• BREAKING NEWS Shelter in place lifted after prisoner captured
  • BREAKING NEWS NYPD officer struck by vehicle during foot pursuit

Letter: Christie knew about Bridge closings as they happened ex aide says

Dray Clark reports from Fort Lee
May 5, 2014 12:34:46 PM PDT
A letter released by the lawyer of a former Port Authority aide who was at the center of the Bridgegate scandal says Governor Christie knew about the lane closings of the Geroge Washington Bridge as they were happening.

David Wildstein describes the order to close the lanes as "the Christie administration's order" according to a letter released by his lawyer originally obtained by the New York Times. READ THE LETTER

Wildstein, a high school friend of Chrisities, was the govenor's appointee at the Port Authority until he resigned when this scandal broke. Wildstein has refused to testify. He took the 5th amendment numerous times in his one appearance before assembly investigators in Trenton earlier this month.

Wildstein was allegedly part of the plot to close lanes on the bridge as a form of political punishment, supposedly to punish the democratic mayor of Fort Lee for not endorsing Christie's re-election.

Part of the letter reads "Mr. Wildstein contests the accuracy of various statements that the governor made about him and he can prove the inaccuracy of some."

The letter goes on to say that "evidence exists as well tying Mr. Christie to having knowledge of the lane closures." That directly contradicts what Christie said back on January 9th.

The Christie Administration released a statement Friday evening saying, "Mr. Wildstein's lawyer confirms what the Governor has said all along - he had absolutely no prior knowledge of the lane closures before they happened and whatever Mr. Wildstein's motivations were for closing them to begin with. As the Governor said in a December 13th press conference, he only first learned lanes were closed when it was reported by the press and as he said in his January 9th press conference, had no indication that this was anything other than a traffic study until he read otherwise the morning of January 8th. The Governor denies Mr. Wildstein's lawyer's other assertions."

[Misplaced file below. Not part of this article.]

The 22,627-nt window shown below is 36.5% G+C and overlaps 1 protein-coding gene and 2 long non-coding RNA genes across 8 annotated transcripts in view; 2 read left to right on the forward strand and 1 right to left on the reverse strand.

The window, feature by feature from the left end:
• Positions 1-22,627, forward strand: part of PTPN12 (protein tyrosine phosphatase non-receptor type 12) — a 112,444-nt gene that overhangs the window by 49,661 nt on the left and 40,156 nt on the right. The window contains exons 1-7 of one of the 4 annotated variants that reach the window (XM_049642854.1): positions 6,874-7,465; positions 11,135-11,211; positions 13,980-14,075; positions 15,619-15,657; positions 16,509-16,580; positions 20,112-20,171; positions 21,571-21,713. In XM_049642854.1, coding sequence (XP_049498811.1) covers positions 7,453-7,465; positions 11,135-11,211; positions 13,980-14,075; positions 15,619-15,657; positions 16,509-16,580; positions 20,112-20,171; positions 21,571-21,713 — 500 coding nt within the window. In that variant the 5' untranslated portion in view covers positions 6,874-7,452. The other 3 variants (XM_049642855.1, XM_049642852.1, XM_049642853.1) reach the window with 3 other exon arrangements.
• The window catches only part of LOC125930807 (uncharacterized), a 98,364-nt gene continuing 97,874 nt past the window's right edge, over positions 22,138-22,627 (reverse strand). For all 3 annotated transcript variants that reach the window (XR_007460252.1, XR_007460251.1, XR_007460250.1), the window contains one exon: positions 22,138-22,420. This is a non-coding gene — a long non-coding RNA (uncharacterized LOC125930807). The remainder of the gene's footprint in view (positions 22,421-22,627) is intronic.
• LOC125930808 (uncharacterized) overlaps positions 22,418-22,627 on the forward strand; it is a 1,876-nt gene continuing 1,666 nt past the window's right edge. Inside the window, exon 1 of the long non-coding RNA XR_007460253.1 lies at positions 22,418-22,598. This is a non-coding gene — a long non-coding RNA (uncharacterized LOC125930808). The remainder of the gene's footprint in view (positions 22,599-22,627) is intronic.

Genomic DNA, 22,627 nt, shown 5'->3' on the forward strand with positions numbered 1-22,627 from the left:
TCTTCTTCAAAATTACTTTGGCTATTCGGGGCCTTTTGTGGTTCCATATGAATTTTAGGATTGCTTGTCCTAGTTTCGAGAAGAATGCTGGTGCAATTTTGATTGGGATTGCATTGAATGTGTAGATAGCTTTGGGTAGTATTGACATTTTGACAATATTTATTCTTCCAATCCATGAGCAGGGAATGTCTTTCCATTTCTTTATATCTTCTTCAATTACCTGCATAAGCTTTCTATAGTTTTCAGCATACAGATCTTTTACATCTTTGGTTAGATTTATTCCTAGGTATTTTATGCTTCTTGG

Christie was greeted with a scattering of boos and some cheers during a Super Bowl ceremony in New York City.

Christie didn't appear affected by the crowd's reaction during Saturday's ceremony in Times Square handing off the Super Bowl to next year's hosts in Glendale, Ariz.

The governor has been under fire after his top aides orchestrated traffic gridlock on the George Washington Bridge connecting New York and New Jersey as apparent political retribution.

Christie has denied knowledge of any plot.

New York Gov. Andrew Cuomo, Arizona Gov. Jan Brewer, NFL Commissioner Roger Goodell and New York City Mayor Bill de Blasio also attended the handoff event.

Leaders of the New York-New Jersey Super Bowl organizing committee gave a platter to their Arizona counterparts.

Recently released emails show Deputy Chief of Staff Bridget Anne Kelly gave the go-ahead for lane closures approaching the George Washington Bridge that snarled traffic in the New Jersey community of Fort Lee, slowed emergency vehicles and delayed school buses the first week of classes.

It was in that capacity that she emailed David Wildstein, at the time Christie's No. 2 man at the Port Authority of New York and New Jersey, the agency that operates the bridge, to say, "time to cause some traffic problems in Fort Lee."

"Got it," replied Wildstein, who ordered the lanes closed weeks later.

Meantime, Christie wished Howard Stern a happy birthday during a celebration in New York for the radio personality.

The governor appeared at the Hammerstein Ballroom to wish Stern a happy 60th birthday.

Stern says that Christie is a great governor and that he would be upset to see Christie get into political trouble.

Christie made way quickly for another New Jersey representative he said he knew the audience really wanted to see: Jon Bon Jovi.

The governor didn't take questions while heading into the event.

(Some information from the Associated Press) ---
ONLINE:

New York Times Story.


Load Comments